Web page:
The automated message may state, for example, that the selected context is not currently active and the message will be delivered when it becomes active or it may be customized to the specific sender. The purpose is that an automated message could be customized to the sender. For example, the automated message might say “Hello [SenderName], you should be aware that John Doe is now handling all Telephone related issues. Thanks”, where [SenderName] would be replaced by the sender's actual name. This way the message is dynamic and customized to each person who sends a matching message. In addition, the user may create an “urgent” context, allowing system 10 to deliver all urgent messages immediately.
 Using context filters allows the recipient to avoid interruptions by messages that are not related to the work or activity in which they are currently engaged, and allows the user to receive only messages that relate to the user's context. The present system essentially filters out the types of messages desired based on user defined context criteria.
 The various features of the present invention and the manner of attaining them will be described in greater detail with reference to the following description, claims, and drawings, wherein reference numerals are reused, where appropriate, to indicate a correspondence between the referenced items, and wherein:
FIG. 1 is a schematic illustration of an exemplary operating environment in which a system and method for filtering instant messages by context of the present invention can be used;
FIG. 2 is a block diagram illustrating the top-level operational components of the contextual filtering system of FIG. 1;
FIG. 3 is a process flow chart illustrating a method of creation of context criteria within a user's profile by the contextual filtering system of FIGS. 1 and 2;
FIG. 4 is an exemplary display screen illustrating a user interface for the contextual filtering system of FIGS. 1 and 2;
FIG. 5 is comprised of FIGS. 5A and 5B, and represents an exemplary display screen illustrating the active context status display for the contextual filtering system of FIGS. 1 and 2;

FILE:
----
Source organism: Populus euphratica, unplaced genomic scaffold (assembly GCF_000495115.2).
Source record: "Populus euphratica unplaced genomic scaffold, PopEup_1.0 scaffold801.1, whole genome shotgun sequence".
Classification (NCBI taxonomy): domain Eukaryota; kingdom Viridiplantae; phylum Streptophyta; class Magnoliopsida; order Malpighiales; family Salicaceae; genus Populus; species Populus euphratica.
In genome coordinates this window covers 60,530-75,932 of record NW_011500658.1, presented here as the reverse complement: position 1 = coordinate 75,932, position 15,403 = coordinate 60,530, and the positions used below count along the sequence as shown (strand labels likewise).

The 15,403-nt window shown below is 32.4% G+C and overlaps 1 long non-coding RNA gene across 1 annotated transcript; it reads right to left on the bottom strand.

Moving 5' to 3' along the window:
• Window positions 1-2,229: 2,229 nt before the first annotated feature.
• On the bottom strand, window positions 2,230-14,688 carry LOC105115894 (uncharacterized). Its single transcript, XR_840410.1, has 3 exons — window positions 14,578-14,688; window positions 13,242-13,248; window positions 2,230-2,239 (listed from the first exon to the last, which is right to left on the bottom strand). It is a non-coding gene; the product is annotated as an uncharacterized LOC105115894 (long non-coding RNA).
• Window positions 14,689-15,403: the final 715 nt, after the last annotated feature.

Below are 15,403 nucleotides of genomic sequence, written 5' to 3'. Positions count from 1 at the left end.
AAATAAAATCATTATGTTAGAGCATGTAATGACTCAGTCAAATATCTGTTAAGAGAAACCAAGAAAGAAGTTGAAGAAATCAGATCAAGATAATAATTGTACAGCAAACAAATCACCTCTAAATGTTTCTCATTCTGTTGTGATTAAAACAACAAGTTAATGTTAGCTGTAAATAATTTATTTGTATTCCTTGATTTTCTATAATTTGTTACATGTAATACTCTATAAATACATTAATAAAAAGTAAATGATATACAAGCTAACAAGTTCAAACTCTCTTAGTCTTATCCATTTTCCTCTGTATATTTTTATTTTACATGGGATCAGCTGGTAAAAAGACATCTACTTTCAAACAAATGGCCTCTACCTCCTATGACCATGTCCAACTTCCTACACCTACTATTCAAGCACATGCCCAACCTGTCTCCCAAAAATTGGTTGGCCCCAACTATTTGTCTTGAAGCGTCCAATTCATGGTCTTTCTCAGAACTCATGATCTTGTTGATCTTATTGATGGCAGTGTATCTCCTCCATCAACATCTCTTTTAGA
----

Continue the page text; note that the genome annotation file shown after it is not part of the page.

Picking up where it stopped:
FIG. 6 is a process flow chart illustrating a method of displaying context criteria to a message sender by the contextual filtering system of FIGS. 1 and 2;
FIG. 7 is comprised of FIGS. 5A and 5B, and represents is an exemplary display screen illustrating the method of displaying context criteria to a message sender by the contextual filtering system of FIGS. 1 and 2; and
FIG. 8 is a process flow chart illustrating a method of message filtering by the contextual filtering system of FIGS. 1 and 2.
 The following definitions and explanations provide background information pertaining to the technical field of the present invention, and are intended to facilitate the understanding of the present invention without limiting its scope:
 E-mail (electronic-mail): The transmission of memos and messages over a network. Within an enterprise, users can send mail to a single recipient or broadcast it to multiple users. Mail is sent to a simulated mailbox in the network mail server or host computer until it is interrogated and deleted.
 Instant Messaging: A computer conference using the keyboard (a keyboard chat) over the Internet between two or more people. Instant messaging (IM) is not a dial-up system like the telephone; it requires that both parties be on-line at the same time.
 Internet: A collection of interconnected public and private computer networks that are linked together with routers by a set of standards protocols to form a global, distributed network.
 PDA: (Personal Digital Assistant) A handheld computer that serves as an organizer for personal information. It generally includes at least a name and address database, to-do list and note taker. PDAs can use a stylus or thumb keyboard for input to select menu items and to enter printed characters. The unit may also include a small on-screen keyboard that is tapped with the pen. Data are synchronized between the PDA and desktop computer via cable or wireless transmission.
 SMS (Short Messaging System or Short Message Service): A feature that allows users to receive or transmit short text messages using a wireless phone. Using SMS, a short alphanumeric message up to 160 characters can be transmitted to a mobile phone that displays the message as a pager would.
FIG. 1 portrays an exemplary overall environment in which a context messaging system 10 and associated method for filtering instant messages by context according to the present invention may be used. System 10 includes a software programming code or computer program product that is typically embedded within, or installed on a computer, workstation, laptop, PDA or other wireless handheld device, cell phones, etc., as represented by context messaging clients 15, 20. For illustration purpose only, context messaging client 15 is represented as a wireless device, while context messaging client 20 is represented as a computer, workstation, etc.
 The function performed by system 10 can be implemented in a server-side system, such as context messaging server cluster 25. System 10 can also be added to any instant messaging application to extend the instant messaging application's function to include context messaging. Alternatively, system 10 can be implemented separately. System 10 can be saved on a suitable storage medium such as a diskette, a CD, a hard drive, or like devices.
 The context messaging client 15 communicates with other computers or networks of computers through various paths such as: the Internet 30; wireless communication as represented by voice transmission 35 through antenna 40, PBX 45, and gateway 50; or data transmission 55 through antenna 60 and the Internet 30 or Ethernet 65. The context messaging client 20 may also be associated with such other computers in a Local Area Network (LAN) or a Wide Area Network (WAN) through Ethernet 65.